For as long as we can remember confirmation and communion went together. Now I don’t have a problem at all with the age of confirmation classes. In fact they could even extend into high school without any harm. The intense study of the Scripture and doctrine of the Evangelical Lutheran church benefits from a number of years of faithful attendance in the Lord’s House and catechesis in Sunday School and Bible Class. But I digress. What I am attempting to say is that I think how we do confirmation class is fine, but that children are ready to receive the Lord’s body and blood at a younger age.
As Lutheran we believe that the body and blood of Jesus strengthens our faith for the forgiveness of our sins. I don’t think children are too stupid to understand that. In fact, I think they take Jesus words at face value. If they are sinners, and they are, I believe that Jesus body and blood would be a good thing for them to take as they traverse through the difficult adolescent years, and as they develop a piety for regularly receiving the Lord’s Supper that will, we pray, continue for a lifetime. The way we have done confirmation has been focused on the day of confirmation. What we need to move to is thinking about confirmation as a process. Confirmation studies are not about getting a certificate and ending the study of Scripture, but pictures the whole life of Christian as one that is devoted to the study of the Sacred Word of Jesus.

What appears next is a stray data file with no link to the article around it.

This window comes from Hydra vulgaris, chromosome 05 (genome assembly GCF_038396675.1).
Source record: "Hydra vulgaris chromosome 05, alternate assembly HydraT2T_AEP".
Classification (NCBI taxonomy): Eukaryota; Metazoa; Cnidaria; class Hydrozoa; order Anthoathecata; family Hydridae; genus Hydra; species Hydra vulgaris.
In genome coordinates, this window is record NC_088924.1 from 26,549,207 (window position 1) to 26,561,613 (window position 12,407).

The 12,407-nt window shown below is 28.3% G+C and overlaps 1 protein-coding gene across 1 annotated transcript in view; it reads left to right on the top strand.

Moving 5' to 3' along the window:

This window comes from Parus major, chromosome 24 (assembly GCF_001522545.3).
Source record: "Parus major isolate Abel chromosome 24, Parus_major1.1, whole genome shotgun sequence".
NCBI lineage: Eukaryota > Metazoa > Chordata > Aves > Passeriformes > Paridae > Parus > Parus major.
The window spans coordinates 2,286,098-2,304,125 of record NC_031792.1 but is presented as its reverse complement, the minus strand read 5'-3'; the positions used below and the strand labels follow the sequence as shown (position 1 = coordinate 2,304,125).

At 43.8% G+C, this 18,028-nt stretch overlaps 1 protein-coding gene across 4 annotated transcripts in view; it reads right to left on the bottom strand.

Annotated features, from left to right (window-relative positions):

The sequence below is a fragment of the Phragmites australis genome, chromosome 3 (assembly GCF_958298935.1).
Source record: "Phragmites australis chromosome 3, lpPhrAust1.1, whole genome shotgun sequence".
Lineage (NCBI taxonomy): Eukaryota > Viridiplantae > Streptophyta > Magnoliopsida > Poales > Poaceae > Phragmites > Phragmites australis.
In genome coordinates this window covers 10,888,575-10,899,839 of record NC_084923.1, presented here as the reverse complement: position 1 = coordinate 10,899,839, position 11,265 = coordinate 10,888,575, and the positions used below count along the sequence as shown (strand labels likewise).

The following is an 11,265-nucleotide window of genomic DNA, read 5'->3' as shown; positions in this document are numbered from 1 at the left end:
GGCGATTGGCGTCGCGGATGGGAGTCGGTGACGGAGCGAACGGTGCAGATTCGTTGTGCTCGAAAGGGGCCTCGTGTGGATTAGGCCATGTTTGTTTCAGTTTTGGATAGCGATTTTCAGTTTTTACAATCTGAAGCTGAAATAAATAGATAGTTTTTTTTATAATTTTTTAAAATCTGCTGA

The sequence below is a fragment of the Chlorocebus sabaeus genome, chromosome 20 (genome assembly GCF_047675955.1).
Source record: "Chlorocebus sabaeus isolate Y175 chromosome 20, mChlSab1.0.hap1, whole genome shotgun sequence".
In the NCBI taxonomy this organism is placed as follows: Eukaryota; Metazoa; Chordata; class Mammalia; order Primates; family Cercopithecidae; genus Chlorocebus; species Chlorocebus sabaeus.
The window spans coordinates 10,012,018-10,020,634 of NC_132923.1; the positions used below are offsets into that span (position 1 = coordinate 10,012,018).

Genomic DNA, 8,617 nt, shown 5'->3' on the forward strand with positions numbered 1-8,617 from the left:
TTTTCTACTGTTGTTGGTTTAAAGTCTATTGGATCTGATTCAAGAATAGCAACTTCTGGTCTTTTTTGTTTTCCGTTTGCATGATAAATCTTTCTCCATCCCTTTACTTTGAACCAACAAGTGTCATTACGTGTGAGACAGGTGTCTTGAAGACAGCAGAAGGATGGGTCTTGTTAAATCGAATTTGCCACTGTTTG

Somewhere along the line we got off track. When we think about members of the church we think of voting members or confirmed members, but what we forget is that these are all man-made designations. The Bible speaks of no such things. What the Bible talks about is baptism. All baptized children are members of the Holy Christian Church. Our teaching should be geared even to these little ones as we develop a mentality of a lifetime of faith and devotion and communion reception for them.